As a female engineer or future female engineer, how is engineering represented? What place does the female engineer occupy and should she occupy? What are the contributions of female engineers on women’s issues? These questions are part of the broader field of social representations. According to Jodelet (1991), social representations would be a “common form of knowledge known as common sense because:
- it is socially elaborated and shared;
- it has a practical aim of organization, of mastery of the material, social and ideal environment, and of orientation of the conducts and communications;
- it contributes to the establishment of a vision that is a common reality for a given social or cultural group ” (p. 668).
This study of representations of engineers and future engineers regarding engineering and contributions of female engineers to engineering reinforces the idea of a vision of common sense strongly influenced by the environment and socially shared by several groups (Moscovici, 1987).
We would like to note that social representations would not only express social reality, but rather constitute their core, because they contribute to determining it and to constructing it (Zavalloni, 2001). Meaning that the representation that engineers make of the subject of our study could determine the interests of women and their motivations to pursue engineering studies and careers and to invest in typically feminine issues.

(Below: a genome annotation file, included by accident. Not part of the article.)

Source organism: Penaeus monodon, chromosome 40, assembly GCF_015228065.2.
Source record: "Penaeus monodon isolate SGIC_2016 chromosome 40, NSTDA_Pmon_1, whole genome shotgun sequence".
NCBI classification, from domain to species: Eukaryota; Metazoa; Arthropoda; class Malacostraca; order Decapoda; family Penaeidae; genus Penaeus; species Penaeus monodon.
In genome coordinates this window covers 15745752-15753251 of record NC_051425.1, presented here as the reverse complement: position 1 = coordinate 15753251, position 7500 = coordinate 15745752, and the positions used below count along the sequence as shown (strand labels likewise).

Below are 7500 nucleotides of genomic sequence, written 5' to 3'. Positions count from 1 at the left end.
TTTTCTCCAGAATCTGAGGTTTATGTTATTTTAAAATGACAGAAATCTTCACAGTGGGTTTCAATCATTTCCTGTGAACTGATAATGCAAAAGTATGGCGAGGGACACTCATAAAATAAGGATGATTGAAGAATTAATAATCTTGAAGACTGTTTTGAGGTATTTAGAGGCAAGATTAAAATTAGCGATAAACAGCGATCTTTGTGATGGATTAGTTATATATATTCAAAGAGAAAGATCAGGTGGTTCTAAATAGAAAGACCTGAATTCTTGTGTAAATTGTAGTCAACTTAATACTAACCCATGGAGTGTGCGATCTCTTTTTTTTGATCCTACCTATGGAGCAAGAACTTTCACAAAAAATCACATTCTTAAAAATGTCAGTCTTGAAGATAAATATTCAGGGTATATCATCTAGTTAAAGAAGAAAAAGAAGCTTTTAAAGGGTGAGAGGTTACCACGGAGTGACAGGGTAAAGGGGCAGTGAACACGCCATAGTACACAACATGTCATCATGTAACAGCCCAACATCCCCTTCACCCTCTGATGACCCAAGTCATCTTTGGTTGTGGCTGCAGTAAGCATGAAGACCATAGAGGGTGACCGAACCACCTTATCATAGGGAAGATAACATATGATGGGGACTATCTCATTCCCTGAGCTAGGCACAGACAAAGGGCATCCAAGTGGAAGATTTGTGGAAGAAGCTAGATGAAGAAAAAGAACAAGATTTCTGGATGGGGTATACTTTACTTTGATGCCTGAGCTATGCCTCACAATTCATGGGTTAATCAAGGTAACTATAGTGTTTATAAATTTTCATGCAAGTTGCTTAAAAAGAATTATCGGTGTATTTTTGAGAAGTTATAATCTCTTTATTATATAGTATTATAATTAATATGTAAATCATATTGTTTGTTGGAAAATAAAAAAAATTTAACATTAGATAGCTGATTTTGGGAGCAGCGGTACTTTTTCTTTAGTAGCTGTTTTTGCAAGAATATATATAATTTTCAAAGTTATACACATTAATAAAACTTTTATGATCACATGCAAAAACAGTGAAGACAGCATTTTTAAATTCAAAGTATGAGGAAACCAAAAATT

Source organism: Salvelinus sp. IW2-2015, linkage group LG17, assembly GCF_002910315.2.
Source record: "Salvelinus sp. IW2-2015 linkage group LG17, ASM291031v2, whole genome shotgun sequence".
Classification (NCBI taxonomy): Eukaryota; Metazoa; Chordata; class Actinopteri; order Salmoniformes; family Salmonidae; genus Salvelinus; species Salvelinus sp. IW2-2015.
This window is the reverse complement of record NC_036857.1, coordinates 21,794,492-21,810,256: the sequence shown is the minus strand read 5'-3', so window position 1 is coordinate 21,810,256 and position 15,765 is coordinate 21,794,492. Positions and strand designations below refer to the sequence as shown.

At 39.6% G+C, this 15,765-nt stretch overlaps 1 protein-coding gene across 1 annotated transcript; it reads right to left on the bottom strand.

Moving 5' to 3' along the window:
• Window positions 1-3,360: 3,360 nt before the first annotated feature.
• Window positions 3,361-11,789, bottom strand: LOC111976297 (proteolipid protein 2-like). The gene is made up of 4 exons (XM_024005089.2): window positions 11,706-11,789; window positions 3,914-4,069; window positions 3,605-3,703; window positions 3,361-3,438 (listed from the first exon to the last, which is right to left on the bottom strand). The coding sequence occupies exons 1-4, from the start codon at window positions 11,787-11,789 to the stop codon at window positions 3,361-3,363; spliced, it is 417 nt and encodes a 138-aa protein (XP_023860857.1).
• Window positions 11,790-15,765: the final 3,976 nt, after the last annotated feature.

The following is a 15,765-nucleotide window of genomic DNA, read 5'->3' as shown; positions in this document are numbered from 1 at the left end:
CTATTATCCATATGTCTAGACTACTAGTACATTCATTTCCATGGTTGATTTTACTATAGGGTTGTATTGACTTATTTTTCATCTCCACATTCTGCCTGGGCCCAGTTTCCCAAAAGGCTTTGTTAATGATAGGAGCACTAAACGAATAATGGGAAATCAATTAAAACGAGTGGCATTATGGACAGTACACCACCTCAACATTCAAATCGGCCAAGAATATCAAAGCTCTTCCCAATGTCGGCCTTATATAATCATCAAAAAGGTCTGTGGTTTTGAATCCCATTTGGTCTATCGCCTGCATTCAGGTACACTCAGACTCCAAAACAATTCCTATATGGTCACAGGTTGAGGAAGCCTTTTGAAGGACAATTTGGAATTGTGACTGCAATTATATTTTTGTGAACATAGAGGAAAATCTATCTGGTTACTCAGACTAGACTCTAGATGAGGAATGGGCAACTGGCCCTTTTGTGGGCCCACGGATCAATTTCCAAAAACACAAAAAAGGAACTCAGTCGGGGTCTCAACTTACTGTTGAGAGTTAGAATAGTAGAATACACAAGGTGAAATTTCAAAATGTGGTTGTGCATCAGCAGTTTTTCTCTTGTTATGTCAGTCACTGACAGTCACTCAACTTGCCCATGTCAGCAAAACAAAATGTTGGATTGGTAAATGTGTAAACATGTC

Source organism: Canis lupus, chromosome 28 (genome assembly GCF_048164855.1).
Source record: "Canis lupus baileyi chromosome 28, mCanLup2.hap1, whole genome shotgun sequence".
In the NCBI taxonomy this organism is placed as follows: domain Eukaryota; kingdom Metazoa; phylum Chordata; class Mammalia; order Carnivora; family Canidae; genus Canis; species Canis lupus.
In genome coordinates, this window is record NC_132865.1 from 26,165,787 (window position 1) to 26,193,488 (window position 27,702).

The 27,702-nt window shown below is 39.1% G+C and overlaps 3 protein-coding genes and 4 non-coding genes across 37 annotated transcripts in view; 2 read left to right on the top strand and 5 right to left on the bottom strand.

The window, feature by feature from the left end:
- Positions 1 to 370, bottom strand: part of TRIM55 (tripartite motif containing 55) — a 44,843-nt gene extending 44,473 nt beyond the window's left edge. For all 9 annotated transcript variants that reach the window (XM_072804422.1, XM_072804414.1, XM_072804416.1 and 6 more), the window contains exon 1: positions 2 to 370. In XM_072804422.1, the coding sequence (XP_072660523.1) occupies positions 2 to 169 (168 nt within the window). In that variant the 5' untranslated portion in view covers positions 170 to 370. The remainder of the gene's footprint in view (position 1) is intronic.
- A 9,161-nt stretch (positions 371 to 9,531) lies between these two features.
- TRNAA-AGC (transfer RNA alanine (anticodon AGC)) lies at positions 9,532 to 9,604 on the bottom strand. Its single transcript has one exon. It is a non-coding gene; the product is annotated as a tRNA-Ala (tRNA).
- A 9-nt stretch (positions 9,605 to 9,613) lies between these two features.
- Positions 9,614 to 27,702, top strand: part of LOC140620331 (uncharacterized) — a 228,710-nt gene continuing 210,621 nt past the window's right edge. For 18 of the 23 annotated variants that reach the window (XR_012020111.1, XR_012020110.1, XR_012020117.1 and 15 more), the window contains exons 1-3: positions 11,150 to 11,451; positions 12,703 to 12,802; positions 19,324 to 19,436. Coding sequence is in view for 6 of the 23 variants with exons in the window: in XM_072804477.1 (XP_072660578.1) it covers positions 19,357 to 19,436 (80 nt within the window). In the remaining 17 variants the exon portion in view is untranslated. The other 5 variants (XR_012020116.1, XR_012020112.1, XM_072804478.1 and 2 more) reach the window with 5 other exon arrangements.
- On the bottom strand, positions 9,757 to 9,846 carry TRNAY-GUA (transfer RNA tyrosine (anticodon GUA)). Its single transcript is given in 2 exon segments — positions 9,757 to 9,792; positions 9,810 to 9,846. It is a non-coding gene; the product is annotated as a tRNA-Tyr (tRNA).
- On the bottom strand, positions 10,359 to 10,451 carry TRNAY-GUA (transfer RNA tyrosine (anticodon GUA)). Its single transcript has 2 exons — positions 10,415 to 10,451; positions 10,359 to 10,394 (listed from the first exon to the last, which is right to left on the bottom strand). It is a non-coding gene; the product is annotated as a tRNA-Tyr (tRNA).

Jodelet, D. (1991). Représentation sociale. In H. Block (Eds.), Grand dictionnaire de la psychologie. Paris: Larousse, 668-672.
Moscovici, S. (1987). “Les représentations sociales. Exposé introductif”. In L.F. Marbeau & L.F. Audigier (Eds.), Proceedings of the conference “Savoirs enseignés – Savoirs acquis”, Paris, INPR, 31.
Zavalloni, M. (2001). Faire émerger le nouveau, anticiper le futur, In F. Buschini et N. Lalampalikis (Eds.), Penser la vie, le social, la nature, Mélanges en l’honneur de Serge Moscovici. Paris: Éditions de la Maison des sciences de l’homme, 411-417.